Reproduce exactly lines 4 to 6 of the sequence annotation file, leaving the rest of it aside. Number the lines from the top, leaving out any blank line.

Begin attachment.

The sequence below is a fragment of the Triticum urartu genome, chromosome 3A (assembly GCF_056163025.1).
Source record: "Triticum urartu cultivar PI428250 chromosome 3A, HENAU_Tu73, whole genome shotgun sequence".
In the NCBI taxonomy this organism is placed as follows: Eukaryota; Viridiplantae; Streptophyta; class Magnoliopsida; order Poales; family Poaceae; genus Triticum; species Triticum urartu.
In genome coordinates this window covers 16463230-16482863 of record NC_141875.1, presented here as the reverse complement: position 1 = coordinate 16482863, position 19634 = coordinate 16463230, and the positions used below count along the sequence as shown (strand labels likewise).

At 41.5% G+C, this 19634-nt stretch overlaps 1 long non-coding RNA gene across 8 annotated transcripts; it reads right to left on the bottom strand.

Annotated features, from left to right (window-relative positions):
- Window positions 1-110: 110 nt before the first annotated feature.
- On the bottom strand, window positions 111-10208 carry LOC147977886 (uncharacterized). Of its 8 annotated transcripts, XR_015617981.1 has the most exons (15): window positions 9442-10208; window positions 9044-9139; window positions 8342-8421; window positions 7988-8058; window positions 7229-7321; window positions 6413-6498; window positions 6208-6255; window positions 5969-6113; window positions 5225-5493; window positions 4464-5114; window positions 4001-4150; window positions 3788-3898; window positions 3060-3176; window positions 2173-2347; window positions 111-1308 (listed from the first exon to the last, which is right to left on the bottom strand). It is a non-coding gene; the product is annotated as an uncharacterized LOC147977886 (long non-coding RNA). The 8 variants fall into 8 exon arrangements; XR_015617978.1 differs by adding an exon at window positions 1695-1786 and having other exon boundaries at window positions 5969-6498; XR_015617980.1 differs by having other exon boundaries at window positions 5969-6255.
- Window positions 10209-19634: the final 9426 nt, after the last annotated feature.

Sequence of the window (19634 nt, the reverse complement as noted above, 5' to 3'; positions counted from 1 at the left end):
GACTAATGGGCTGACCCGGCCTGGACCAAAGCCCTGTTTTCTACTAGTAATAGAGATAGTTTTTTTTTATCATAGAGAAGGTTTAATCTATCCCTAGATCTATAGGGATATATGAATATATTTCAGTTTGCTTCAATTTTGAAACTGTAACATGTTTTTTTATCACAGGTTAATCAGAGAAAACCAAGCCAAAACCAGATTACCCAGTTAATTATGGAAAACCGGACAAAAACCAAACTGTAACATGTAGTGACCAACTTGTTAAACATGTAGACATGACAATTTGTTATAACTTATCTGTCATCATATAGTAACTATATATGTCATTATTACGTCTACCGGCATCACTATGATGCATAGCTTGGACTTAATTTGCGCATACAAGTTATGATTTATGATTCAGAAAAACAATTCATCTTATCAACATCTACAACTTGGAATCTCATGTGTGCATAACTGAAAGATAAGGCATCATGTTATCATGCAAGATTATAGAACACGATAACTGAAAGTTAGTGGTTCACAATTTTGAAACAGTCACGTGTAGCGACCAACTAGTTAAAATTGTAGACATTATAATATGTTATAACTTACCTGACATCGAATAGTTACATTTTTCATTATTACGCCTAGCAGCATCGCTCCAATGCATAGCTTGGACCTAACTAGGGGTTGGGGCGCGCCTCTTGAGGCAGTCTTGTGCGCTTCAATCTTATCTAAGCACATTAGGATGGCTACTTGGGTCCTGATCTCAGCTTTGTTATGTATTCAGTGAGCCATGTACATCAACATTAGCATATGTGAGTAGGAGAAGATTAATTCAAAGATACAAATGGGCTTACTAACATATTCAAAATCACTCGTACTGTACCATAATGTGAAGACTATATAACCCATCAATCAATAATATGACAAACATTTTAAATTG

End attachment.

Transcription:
In genome coordinates this window covers 16463230-16482863 of record NC_141875.1, presented here as the reverse complement: position 1 = coordinate 16482863, position 19634 = coordinate 16463230, and the positions used below count along the sequence as shown (strand labels likewise).

At 41.5% G+C, this 19634-nt stretch overlaps 1 long non-coding RNA gene across 8 annotated transcripts; it reads right to left on the bottom strand.

Annotated features, from left to right (window-relative positions):